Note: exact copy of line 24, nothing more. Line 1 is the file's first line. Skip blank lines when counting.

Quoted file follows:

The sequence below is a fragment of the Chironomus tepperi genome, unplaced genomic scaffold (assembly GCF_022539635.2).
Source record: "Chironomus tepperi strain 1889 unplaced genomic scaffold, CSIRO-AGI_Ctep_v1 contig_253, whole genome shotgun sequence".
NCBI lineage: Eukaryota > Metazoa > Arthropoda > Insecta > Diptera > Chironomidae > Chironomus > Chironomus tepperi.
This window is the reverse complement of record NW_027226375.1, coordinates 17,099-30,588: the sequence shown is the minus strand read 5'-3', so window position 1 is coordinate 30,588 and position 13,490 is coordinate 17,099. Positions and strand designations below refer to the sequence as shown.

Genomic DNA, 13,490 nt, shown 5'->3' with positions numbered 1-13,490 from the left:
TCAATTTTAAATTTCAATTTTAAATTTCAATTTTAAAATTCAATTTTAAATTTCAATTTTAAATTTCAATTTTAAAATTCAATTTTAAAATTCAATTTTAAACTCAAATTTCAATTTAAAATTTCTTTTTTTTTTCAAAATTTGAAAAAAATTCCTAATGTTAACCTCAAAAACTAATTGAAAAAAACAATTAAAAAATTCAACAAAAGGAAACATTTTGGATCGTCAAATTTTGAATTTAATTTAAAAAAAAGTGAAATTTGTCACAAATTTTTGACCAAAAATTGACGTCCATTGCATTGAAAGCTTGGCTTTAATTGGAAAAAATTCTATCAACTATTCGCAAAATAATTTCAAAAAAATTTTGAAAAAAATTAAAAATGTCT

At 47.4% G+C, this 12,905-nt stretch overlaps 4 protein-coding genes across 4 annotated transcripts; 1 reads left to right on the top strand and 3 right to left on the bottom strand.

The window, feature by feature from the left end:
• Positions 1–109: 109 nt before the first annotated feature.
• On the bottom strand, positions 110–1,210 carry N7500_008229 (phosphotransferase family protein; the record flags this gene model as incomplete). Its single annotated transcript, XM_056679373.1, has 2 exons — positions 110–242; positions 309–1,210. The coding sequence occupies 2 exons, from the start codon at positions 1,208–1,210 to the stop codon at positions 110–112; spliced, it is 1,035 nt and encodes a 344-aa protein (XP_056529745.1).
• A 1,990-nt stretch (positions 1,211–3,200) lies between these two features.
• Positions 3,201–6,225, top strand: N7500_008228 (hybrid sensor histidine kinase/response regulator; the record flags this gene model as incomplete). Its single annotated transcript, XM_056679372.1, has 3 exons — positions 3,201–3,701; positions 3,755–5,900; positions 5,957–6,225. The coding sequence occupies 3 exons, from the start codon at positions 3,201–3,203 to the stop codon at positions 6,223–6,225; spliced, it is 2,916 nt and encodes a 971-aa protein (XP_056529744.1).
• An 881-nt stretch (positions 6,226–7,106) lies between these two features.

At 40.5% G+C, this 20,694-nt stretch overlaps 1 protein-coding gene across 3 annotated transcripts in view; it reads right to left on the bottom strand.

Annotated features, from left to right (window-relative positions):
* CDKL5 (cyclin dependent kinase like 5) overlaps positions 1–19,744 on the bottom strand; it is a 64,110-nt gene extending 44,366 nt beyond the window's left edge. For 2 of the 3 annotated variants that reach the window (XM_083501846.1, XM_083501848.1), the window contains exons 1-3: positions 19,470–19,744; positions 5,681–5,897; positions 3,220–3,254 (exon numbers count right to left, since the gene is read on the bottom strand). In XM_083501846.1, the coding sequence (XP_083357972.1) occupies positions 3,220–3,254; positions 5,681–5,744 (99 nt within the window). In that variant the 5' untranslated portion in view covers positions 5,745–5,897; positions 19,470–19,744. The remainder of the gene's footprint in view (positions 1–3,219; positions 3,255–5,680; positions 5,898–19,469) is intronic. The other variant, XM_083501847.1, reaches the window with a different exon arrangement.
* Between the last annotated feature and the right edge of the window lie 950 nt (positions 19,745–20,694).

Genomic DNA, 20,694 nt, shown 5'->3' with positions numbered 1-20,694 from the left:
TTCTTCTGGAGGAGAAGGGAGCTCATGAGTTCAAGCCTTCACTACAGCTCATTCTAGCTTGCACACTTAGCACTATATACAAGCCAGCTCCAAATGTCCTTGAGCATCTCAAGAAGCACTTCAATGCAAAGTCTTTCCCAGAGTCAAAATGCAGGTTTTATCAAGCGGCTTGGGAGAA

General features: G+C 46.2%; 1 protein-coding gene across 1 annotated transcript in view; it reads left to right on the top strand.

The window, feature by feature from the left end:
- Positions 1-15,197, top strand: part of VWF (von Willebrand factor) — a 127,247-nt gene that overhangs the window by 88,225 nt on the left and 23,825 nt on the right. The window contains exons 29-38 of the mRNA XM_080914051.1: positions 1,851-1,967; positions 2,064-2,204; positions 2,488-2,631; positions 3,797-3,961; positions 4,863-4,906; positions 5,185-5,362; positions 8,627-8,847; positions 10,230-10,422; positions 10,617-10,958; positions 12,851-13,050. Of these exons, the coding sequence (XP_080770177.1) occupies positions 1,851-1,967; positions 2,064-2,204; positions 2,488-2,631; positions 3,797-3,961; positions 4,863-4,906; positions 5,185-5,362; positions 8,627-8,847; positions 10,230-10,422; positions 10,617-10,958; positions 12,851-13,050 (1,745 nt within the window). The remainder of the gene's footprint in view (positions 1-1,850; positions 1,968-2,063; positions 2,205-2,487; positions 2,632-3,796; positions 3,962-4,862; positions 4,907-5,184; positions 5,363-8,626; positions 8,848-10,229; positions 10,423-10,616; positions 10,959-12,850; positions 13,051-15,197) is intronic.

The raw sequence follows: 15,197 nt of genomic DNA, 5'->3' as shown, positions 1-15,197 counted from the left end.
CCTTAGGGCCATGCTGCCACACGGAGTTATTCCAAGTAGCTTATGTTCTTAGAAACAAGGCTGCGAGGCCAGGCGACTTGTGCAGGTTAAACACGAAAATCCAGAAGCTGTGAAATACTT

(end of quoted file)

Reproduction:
CCTTAGGGCCATGCTGCCACACGGAGTTATTCCAAGTAGCTTATGTTCTTAGAAACAAGGCTGCGAGGCCAGGCGACTTGTGCAGGTTAAACACGAAAATCCAGAAGCTGTGAAATACTT